There are other subtle ways race gets dropped into conversations, particularly here in the Southern U.S. A perfect example is here in Atlanta: Any discussion involving MARTA (Rapid Transit). For years, people living in the Atlanta suburbs wanted no part of the transit agency. When asked the reason for some was "It would bring crime out here to our neighborhoods". You can interpret that as you will. But if that isn't a subtle form or racism, nothing is.
It still is an issue today, when the people of Gwinnett County recently agreed to put a MARTA expansion tax increase on the ballot---there were still a frightening amount of people interviewed who said they don't want it for that very reason--it would bring crime. Not that rapid transit was needed (It desperately is), not that they can't afford it---but rather they didn't want criminals and others to have a way to get to their communities.
To this day, it makes me shake me head, it's unfathomable people think that in 2019....or for that matter have ever thought this. And racial issues aside---how exactly does a criminal steal a TV and other things from a house and then get on a transit rail to ride back?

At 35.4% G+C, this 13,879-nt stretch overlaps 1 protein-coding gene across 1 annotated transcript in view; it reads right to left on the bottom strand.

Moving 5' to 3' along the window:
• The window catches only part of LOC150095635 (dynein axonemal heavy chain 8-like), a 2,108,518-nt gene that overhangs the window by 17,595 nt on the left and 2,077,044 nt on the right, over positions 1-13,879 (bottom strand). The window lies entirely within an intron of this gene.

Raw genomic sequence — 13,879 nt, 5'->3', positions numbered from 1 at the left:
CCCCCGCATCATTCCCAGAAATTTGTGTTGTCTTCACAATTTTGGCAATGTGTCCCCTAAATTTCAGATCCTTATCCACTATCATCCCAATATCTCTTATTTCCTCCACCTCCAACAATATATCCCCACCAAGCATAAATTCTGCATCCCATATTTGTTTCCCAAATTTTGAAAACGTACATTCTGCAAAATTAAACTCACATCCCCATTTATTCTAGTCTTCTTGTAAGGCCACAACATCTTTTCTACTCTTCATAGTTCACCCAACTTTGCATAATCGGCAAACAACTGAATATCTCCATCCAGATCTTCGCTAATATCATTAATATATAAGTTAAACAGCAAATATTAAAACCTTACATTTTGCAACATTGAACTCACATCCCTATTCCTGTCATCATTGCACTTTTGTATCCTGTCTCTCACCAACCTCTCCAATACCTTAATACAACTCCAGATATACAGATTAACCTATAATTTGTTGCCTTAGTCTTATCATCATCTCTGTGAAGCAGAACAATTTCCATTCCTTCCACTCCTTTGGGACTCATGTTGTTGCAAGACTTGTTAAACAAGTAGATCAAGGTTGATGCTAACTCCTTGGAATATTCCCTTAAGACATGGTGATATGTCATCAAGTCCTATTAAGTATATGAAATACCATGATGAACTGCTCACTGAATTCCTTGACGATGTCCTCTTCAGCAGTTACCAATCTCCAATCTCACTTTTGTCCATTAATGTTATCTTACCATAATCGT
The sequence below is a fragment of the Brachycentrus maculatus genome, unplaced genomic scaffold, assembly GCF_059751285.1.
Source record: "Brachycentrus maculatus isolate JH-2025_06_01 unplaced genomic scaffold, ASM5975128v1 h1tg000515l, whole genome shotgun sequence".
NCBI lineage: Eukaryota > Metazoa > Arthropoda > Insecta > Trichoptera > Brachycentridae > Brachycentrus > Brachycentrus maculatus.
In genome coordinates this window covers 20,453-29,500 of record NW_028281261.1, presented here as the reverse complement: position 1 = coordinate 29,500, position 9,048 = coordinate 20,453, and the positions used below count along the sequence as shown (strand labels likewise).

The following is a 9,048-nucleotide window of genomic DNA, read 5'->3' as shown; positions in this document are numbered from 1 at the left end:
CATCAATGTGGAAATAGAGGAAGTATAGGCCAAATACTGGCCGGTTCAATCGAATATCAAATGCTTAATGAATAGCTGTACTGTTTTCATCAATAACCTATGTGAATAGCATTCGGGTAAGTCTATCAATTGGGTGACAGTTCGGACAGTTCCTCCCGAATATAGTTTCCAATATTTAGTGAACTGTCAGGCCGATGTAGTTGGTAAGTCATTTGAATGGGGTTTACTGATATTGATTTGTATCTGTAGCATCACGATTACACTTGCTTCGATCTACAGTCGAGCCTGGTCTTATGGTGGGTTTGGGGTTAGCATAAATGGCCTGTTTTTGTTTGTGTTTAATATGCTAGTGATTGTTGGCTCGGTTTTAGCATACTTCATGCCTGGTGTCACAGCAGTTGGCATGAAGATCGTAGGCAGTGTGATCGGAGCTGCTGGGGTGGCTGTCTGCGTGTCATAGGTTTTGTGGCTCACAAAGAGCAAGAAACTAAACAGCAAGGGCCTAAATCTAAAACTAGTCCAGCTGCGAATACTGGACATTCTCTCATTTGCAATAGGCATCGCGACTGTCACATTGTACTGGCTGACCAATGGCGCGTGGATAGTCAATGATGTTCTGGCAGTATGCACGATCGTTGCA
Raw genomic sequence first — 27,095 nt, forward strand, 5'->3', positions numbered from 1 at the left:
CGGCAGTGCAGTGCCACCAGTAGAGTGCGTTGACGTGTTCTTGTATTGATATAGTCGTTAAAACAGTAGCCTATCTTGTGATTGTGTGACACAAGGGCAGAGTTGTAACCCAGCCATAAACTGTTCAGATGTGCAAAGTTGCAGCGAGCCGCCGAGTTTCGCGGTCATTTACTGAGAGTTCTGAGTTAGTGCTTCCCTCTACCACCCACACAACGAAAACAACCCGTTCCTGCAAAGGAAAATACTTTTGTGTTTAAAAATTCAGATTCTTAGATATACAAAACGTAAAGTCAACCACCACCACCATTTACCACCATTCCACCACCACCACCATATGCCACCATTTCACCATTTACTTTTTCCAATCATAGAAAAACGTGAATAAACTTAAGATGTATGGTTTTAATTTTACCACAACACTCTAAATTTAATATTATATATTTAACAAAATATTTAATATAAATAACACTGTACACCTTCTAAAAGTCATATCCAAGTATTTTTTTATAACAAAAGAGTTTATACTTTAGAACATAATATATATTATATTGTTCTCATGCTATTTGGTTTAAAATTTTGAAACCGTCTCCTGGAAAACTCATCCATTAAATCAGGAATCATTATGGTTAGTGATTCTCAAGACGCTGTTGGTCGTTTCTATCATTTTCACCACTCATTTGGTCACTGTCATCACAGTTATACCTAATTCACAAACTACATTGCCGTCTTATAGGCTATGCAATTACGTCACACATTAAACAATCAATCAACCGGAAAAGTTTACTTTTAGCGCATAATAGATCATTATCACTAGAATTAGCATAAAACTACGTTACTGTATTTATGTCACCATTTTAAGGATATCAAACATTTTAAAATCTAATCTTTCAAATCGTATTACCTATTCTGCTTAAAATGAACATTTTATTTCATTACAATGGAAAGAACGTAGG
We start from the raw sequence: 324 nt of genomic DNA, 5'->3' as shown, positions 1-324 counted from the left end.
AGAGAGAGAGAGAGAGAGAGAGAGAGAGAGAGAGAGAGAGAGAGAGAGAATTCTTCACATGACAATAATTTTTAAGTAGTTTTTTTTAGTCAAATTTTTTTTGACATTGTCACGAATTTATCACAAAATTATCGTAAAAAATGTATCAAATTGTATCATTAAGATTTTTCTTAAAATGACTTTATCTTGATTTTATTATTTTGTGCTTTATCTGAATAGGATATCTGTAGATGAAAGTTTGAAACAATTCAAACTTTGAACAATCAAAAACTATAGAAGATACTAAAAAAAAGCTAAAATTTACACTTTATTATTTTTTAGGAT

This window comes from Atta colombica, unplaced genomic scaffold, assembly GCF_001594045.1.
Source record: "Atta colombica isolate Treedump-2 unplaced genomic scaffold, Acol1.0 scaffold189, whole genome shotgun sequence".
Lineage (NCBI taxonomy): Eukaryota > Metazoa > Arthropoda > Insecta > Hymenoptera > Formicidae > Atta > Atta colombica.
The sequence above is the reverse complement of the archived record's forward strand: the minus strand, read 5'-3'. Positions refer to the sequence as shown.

Honestly, I know full well by myself I can't change or fix the things that have happened dating back hundreds of years. I can't undue nervous stares people give others of a different background or whispered conversations away from inquiring ears. Neither can Kyle Korver.
But..if I speak out, maybe someone else will. If they do it, maybe they'll encourage another. The point being if enough people keep bringing it up, eventually we'll all be forced to deal with to steal a cliche' "The Elephant in the Room".
The whole adage "It takes a community" really is true. It sometimes only takes one person to initiate a conversation---to light a fire and spark others. I really hope this conversation continues, that someone else brings it up too.
I don't know if Korver, a 38-year old journeyman NBA player from California can be the one person who can force a seemingly ignored and unspoken issue further towards the forefront, but if 100 or 1,000 or just one other person echos the thought than is that not a good way to start?
Think about it.......